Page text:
Religious Persecution of Ahmadiyya Muslim Community
Recommend UsEmail this PagePersecution News RSS Blog
Introduction & Updates
<< ... Worldwide ... >>
Monthly Newsreports
Annual Newsreports
Media Reports
Press Releases
Facts & Figures
Individual Case Reports
Pakistan and Ahmadis
Critical Analysis/Archives
Persecution - In Pictures
United Nations, HCHR
Amnesty International
US States Department
Urdu Section
Feedback/Site Tools
Related Links

Author: Hadhrat Mirza Tahir Ahmadra, 4th Caliph of Ahmadiyya Muslim Community.
Description: The doctrine of Christianity has acquired its present shape through a process of change that is spread nearly over it's entire history. Rather than venture into the endless debate on the course of this evolutionary process, the author has chosen to examine the current Christian beliefs primarily on the basis of logic and reason. Among others, the subject of 'Sonship' of Jesus Christ, Atonement, Trinity and the second coming of the Messiah have been discussed at length in this book. (read it online)
US$6.99 [Order]

Home U.S. Department of State Annual Report 2009
Bangladesh: Human Rights Practices, 2009

Excerpts from
U.S. Department of State
Country Reports on Human Rights Practices - 2009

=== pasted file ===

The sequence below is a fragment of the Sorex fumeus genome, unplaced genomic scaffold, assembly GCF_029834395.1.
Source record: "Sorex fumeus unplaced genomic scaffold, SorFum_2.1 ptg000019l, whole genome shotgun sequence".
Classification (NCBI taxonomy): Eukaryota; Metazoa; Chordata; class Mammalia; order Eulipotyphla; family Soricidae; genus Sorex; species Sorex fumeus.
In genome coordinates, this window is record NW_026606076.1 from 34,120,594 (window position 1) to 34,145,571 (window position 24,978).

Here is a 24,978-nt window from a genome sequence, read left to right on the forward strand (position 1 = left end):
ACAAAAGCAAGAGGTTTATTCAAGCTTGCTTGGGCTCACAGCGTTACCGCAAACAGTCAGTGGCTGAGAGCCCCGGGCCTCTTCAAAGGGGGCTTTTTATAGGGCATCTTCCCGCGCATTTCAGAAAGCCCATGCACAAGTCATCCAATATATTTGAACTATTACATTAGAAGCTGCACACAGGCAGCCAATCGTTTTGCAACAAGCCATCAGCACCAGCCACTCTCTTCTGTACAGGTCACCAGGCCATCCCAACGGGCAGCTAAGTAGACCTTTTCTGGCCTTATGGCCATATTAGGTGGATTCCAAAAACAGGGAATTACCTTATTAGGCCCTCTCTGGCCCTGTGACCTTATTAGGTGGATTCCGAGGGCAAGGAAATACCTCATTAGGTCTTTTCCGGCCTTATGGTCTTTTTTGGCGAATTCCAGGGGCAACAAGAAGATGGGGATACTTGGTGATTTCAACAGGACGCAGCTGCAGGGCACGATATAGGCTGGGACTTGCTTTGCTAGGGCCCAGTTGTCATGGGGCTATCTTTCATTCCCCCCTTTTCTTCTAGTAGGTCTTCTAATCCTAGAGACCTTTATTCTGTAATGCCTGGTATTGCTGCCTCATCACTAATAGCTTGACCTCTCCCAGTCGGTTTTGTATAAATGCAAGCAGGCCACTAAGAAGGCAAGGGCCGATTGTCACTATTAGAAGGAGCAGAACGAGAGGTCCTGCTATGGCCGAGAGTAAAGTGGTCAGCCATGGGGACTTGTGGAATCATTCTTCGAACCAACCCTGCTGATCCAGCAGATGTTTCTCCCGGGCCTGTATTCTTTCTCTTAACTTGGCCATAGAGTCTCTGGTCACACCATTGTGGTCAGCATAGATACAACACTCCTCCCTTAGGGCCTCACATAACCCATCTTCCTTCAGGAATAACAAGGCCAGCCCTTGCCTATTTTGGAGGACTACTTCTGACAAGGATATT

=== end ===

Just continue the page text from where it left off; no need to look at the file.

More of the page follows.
Released by the Bureau of Democracy, Human Rights, and Labor,
March 11, 2010
The government’s human rights record improved somewhat due to the return of a democratically elected government and the repeal of the state of emergency. There was a slight increase in the number of extrajudicial killings by security forces; there remained cases of serious abuse, including extrajudicial killings, custodial deaths, arbitrary arrest and detention, and harassment of journalists.


Section 2
Respect for Civil Liberties, Including:

c. Freedom of Religion

The constitution incorporates elements of Islam but stipulates the right—subject to law, public order, and morality—to profess, practice, or propagate the religion of one's choice. The government generally respected this right in practice. Religion shaped the platforms of some political parties, but the government was sensitive to the religious sentiments of most citizens. Violence against religious and ethnic minorities was a problem occasionally. Discrimination against members of religious minorities, such as Hindus, Christians, and Buddhists, existed at both the governmental and societal levels, and religious minorities were disadvantaged in practice in such areas as access to government jobs, political office, and justice.

As in the previous year, government protection of Ahmadiyyas, an Islamic group, continued to improve, although social discrimination continued and there were sporadic cases of harassment. The High Court continued to stay the government ban on publishing Ahmadiyya literature, effectively allowing Ahmadiyyas to publish.

Societal Abuses and Discrimination

Discrimination against Ahmadiyyas, Hindus, and Christians decreased during the year. There were no demonstrations by anti-Ahmadiyya groups during the year.

For a more detailed discussion, see the 2009 International Religious Freedom Report.

Related : See Bangladesh Section.
Top of Page